1 month ago

Margaret Pace Park is packed bc it’s the only waterfront space in Edgewater. Extend the bay walk in the area and the neighborhood will continue to thrive. Also, Brickell Key is almost uncomfortably packed every time I walk there, at least a few times a week. Your insights are comically inaccurate and your comments cocky and condescending.

Checo
1 month ago

Who is “they”?
Property owners do not have to give you their property just because you are outraged about something.

The way it works in the adult world is that if a property owner wants to modify a Bayfront building substantially, that property owner will be required to add in a 50ft set back to accommodate the baywalk.

Some people need to get their Lululemons out of a knot. relax, then learn about how the world works before going nuts about how they think it might work.

Anonymous
1 month ago

This corner of Wedgewater will look great, with this three-tower complex being built right next to the Paraiso complex. So many residential units nearby will attract a varied commerce, bars and restaurants. Let the offices come too.

Seemymiddlefinger
1 month ago

…and hopefully with no bike lanes.

From WSVN: Downtown Miami store owners say new bike lanes decrease walk-in business

Urbanist
1 month ago

Or having bad business nobody wants to frequent is leading to a loss in sales?

Anonymous
1 month ago

Exactly. Take a look at the businesses along the newest bike lane. There’s a hodgepodge of fabric stores, run-down jewelry outlets, and a caribbean “restaurant” that blasts cumbia music on the sidewalk. But I bet it’s definitely the new bike lane that’s stopping customers from frequenting these businesses.

Drac
1 month ago

Why in the fuck do they wanna put bike lanes in downtown anyway? It’s bad enough that there are a lotta horrible drivers in Miami already, now we have to look out for a$$holes on bicycles also. smdh…

Anonymous
1 month ago

So that people can ride their bicycles into and through downtown. Duh.

Checo
1 month ago

Before the futurist invented bike lanes, people did ride their bicycles into and through downtown.

Checo
1 month ago

My dentist was on S 1 st Street, but once they put the bike lanes in and removed on street parking spaces, getting there was such a pain in the arse, that I found a new dentist.

True, there are a lot of junky stores, but if enough people with money to spend could get into and out of the Flagler area, there would be better stores.
The Miracle Mile valet system is thoughtful. Put valet stands throughout the district and allow for people to drop their cars at any stand, and pick up from any stand.
People will drive TO the area, and walk around to do business.

When I used to try to drive around Flagler, I never saw a cyclist in the bike lane that wouldn’t have had the cajones to just weave through traffic without any bike lanes.

Checo
1 month ago

Of course they do. And they make me avoid the entire area because it’s hard to get around.
You know those “bike riders” love to support their local businesses…except those bike lane bureaucrats who advocated for downtown bike lanes all live in Coral Gables.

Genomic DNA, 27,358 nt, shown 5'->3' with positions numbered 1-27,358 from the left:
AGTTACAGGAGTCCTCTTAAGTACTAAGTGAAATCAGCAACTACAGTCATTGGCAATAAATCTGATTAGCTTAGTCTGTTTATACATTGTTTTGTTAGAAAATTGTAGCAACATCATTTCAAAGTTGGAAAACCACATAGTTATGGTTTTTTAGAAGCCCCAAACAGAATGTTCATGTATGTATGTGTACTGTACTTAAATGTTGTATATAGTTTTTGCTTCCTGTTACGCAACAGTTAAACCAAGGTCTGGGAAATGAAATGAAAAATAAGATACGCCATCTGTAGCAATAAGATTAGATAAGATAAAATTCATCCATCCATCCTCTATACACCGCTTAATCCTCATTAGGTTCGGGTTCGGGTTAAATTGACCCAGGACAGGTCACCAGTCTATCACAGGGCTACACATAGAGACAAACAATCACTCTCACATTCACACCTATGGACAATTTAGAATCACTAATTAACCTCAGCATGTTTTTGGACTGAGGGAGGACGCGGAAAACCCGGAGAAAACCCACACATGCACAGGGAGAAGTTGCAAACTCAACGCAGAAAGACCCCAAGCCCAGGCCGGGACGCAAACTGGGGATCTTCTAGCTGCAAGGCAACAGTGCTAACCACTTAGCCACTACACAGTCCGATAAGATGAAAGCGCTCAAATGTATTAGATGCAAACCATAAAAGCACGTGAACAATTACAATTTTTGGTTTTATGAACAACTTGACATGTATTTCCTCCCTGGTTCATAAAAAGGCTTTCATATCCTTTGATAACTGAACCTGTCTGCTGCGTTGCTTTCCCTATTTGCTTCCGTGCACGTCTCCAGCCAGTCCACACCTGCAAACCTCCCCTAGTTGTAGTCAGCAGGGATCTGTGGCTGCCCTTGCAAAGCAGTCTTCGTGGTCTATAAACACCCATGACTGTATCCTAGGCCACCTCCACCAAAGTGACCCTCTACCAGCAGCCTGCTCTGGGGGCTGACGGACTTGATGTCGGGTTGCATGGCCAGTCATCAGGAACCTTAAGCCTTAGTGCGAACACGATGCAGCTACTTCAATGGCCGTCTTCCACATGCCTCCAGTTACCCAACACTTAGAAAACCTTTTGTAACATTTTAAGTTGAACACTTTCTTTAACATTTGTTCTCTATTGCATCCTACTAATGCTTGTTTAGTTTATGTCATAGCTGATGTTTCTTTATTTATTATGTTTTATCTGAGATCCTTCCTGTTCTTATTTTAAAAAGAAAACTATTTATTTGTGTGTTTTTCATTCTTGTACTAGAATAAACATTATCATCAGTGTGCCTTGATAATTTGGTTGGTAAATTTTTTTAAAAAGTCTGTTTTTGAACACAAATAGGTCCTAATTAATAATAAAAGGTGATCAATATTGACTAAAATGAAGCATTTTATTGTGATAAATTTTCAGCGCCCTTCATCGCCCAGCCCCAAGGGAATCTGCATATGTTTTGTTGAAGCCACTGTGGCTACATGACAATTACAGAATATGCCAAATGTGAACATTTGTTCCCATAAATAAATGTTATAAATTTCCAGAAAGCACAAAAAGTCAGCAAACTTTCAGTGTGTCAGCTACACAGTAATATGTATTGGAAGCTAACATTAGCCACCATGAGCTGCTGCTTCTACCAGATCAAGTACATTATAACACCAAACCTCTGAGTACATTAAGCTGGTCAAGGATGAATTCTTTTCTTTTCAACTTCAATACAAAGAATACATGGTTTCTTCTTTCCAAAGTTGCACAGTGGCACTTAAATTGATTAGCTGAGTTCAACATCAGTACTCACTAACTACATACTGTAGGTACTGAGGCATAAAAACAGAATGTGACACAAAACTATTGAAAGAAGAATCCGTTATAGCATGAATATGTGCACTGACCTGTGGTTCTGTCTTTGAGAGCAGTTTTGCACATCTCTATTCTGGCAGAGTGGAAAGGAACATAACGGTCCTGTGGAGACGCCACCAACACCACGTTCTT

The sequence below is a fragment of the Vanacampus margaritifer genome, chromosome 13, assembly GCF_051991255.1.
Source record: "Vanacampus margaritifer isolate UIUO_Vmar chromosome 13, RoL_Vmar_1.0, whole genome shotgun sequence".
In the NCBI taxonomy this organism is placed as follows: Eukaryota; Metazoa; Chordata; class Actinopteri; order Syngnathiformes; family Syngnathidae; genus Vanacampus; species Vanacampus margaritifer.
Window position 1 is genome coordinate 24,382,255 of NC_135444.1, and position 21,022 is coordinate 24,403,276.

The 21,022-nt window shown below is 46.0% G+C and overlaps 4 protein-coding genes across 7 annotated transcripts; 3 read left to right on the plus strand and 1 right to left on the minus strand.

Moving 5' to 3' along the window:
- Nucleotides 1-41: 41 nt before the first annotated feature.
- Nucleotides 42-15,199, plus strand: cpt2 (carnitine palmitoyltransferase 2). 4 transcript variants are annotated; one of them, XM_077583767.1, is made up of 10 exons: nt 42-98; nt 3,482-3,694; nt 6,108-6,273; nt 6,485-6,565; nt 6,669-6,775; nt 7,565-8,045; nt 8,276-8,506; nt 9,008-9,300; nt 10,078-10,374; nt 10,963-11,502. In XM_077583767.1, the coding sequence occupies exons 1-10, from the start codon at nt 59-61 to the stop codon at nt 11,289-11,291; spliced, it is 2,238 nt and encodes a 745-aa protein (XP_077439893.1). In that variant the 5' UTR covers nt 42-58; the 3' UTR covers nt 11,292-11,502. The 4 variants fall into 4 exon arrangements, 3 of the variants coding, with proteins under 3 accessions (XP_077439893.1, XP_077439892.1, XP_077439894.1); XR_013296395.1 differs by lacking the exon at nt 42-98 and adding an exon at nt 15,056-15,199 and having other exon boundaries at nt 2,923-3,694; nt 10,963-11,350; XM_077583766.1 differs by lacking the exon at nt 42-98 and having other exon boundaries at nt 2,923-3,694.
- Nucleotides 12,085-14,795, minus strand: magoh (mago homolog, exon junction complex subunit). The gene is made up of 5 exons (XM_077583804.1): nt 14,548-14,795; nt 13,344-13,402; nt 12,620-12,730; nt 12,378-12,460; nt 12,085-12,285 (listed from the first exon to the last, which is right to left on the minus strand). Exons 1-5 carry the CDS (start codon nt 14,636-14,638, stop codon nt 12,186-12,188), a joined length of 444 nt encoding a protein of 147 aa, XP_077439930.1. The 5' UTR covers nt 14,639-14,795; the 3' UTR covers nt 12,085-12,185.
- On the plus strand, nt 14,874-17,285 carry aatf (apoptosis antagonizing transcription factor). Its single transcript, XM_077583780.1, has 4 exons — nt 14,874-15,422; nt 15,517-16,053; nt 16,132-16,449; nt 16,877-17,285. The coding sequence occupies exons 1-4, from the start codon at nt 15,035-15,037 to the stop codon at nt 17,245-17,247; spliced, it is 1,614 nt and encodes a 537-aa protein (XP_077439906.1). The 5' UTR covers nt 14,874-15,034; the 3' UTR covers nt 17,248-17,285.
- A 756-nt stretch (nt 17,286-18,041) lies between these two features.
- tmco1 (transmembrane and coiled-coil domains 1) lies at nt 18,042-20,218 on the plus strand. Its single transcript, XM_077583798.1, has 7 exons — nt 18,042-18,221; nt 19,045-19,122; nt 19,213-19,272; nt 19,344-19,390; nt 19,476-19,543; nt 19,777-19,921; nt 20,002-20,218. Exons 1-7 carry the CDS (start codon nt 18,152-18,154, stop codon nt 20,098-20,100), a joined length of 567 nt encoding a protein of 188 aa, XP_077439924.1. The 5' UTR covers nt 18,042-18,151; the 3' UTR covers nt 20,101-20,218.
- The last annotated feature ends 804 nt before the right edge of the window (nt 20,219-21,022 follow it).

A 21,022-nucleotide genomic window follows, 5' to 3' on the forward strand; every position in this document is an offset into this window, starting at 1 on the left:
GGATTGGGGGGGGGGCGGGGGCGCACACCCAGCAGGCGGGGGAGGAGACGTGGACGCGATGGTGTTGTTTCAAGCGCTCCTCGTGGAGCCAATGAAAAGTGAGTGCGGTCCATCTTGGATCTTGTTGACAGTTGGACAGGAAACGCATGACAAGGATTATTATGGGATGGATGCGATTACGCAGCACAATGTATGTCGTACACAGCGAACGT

“Ahhh well, it never occurred to us that when people buy stuff, they have to either put it in the trunk of their car, or put it on their handlebars. We just saw this TedX Lecture about a 15 minute city and it made us all feel good. So we wanted to force everyone to embrace it”

Calivalle
1 month ago

Stunning beauty… Wish they connect the bay boardwalk all the way to Brickell …😎😎🌴🔆🌴🔆

Melo is sigma and chad
1 month ago

forget FAA approvals we want to see submitted construction permits and utility deals

Anonymous
1 month ago

Edgewater Soaring.

Anonymous
1 month ago

Solid towers, and I especially love the lower levels facing the bay. Compared with other towers, where parking garages take up the space and are slapped with crappy murals, and it’s night and day.

Anonymous
1 month ago

For a thirty-five-year-old building, it has aged better than any of Related/Arquitectonica’s adjacent cereal boxes.

Anonymous
1 month ago

“Hamilton on the Bay is trash?”

I guess you think those three story ugly old rooming houses in Little Havana look better?

John
1 month ago

Very nice but let’s NOT forget that AIMCO evicted all their tenants who had existing leases under the previous company!
Boycott AIMCO and their crapy ethics

Nono
1 month ago

I think they wanted to renovate a 35 year old building?

Anonymous
1 month ago

This is precisely why I would SUPPORT AIMCO. They went by the book and offered the tenants new leases that SPECIFICALLY stated the leases could be terminated before the end of the normal term. Then, they stepped in and made an aging but beautiful building even more beautiful. We need more developers with these ethics.

Anonymous
1 month ago

Another plain, cereal box for the already awfully boring skyline of edgewater. The best missed opportunity of miami waterfront, including the bay walk.

Anonymous
1 month ago

Don’t worry, just wait till the next rain down pour and you’ll see and get all the waterfront you want.

Anonymous
1 month ago

Kicking out those folks from The Hamilton on the Bay was wrong.

Anon
1 month ago

Why? it’s their property

Anonymous
1 month ago

No, the tenants staying unlawfully past their lease term was wrong.

Anonymous
1 month ago

Compassion will get you far in life

Anonymous
1 month ago

What does compassion have to do with contractual rights and obligations? The tenants signed a lease saying they could be evicted before the end of the term. They were then evicted and complained of an unfair deal. I guess they should have signed a lease elsewhere or bought their own property if they didn’t want to be evicted.

Qtip
1 month ago

Why, we need more hosing and this project provides it. Besides forcing owners to continue renting to at what I’m sure you’d be in favor of below market rates would be wrong.

Anonymous
1 month ago

Removing S Q U A T T E R S is great and thank goodness they did that before covid, otherwise it would’ve taken another two years. You must be a Miami native who doesn’t understand how these things work, try living in NYC a couple years and you’ll come back to Miami with a whole different perspective